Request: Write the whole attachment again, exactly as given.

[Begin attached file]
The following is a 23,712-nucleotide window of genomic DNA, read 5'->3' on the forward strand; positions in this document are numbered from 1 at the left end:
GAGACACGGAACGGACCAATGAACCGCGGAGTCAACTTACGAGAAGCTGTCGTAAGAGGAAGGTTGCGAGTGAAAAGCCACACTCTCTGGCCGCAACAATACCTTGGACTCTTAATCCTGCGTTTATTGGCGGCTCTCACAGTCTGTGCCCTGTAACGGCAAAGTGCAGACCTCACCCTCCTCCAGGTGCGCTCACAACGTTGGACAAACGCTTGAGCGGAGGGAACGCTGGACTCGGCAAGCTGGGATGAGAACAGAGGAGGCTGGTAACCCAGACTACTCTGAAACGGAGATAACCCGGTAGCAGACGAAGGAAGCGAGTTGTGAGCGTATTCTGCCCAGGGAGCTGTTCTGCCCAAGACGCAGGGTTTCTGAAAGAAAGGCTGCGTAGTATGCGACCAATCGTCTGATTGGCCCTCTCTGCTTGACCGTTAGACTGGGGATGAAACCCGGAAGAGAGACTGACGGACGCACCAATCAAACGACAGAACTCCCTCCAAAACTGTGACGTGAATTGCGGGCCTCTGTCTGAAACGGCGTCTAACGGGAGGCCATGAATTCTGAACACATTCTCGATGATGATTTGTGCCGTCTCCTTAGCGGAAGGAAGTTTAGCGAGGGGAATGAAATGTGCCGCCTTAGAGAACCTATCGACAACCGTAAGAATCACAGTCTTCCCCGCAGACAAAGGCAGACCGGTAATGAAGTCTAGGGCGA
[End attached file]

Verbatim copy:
The following is a 23,712-nucleotide window of genomic DNA, read 5'->3' on the forward strand; positions in this document are numbered from 1 at the left end:
GAGACACGGAACGGACCAATGAACCGCGGAGTCAACTTACGAGAAGCTGTCGTAAGAGGAAGGTTGCGAGTGAAAAGCCACACTCTCTGGCCGCAACAATACCTTGGACTCTTAATCCTGCGTTTATTGGCGGCTCTCACAGTCTGTGCCCTGTAACGGCAAAGTGCAGACCTCACCCTCCTCCAGGTGCGCTCACAACGTTGGACAAACGCTTGAGCGGAGGGAACGCTGGACTCGGCAAGCTGGGATGAGAACAGAGGAGGCTGGTAACCCAGACTACTCTGAAACGGAGATAACCCGGTAGCAGACGAAGGAAGCGAGTTGTGAGCGTATTCTGCCCAGGGAGCTGTTCTGCCCAAGACGCAGGGTTTCTGAAAGAAAGGCTGCGTAGTATGCGACCAATCGTCTGATTGGCCCTCTCTGCTTGACCGTTAGACTGGGGATGAAACCCGGAAGAGAGACTGACGGACGCACCAATCAAACGACAGAACTCCCTCCAAAACTGTGACGTGAATTGCGGGCCTCTGTCTGAAACGGCGTCTAACGGGAGGCCATGAATTCTGAACACATTCTCGATGATGATTTGTGCCGTCTCCTTAGCGGAAGGAAGTTTAGCGAGGGGAATGAAATGTGCCGCCTTAGAGAACCTATCGACAACCGTAAGAATCACAGTCTTCCCCGCAGACAAAGGCAGACCGGTAATGAAGTCTAGGGCGA